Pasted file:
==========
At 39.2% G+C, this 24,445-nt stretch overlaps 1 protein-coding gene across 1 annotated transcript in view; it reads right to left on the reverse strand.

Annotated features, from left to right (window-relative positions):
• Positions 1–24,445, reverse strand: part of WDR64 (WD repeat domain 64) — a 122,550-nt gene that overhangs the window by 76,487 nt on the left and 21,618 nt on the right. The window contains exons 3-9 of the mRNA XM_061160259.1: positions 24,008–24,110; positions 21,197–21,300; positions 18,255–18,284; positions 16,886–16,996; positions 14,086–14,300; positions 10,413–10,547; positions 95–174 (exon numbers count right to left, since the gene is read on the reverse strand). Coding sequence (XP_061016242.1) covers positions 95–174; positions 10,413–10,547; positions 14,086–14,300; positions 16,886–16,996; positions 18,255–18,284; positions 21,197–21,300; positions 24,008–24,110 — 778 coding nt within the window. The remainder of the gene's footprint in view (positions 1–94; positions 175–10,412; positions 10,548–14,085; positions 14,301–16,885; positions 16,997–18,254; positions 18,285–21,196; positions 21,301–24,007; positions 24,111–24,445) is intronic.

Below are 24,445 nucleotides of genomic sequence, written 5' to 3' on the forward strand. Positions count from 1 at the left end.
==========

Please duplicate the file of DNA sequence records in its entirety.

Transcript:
At 39.2% G+C, this 24,445-nt stretch overlaps 1 protein-coding gene across 1 annotated transcript in view; it reads right to left on the reverse strand.

Annotated features, from left to right (window-relative positions):
• Positions 1–24,445, reverse strand: part of WDR64 (WD repeat domain 64) — a 122,550-nt gene that overhangs the window by 76,487 nt on the left and 21,618 nt on the right. The window contains exons 3-9 of the mRNA XM_061160259.1: positions 24,008–24,110; positions 21,197–21,300; positions 18,255–18,284; positions 16,886–16,996; positions 14,086–14,300; positions 10,413–10,547; positions 95–174 (exon numbers count right to left, since the gene is read on the reverse strand). Coding sequence (XP_061016242.1) covers positions 95–174; positions 10,413–10,547; positions 14,086–14,300; positions 16,886–16,996; positions 18,255–18,284; positions 21,197–21,300; positions 24,008–24,110 — 778 coding nt within the window. The remainder of the gene's footprint in view (positions 1–94; positions 175–10,412; positions 10,548–14,085; positions 14,301–16,885; positions 16,997–18,254; positions 18,285–21,196; positions 21,301–24,007; positions 24,111–24,445) is intronic.

Below are 24,445 nucleotides of genomic sequence, written 5' to 3' on the forward strand. Positions count from 1 at the left end.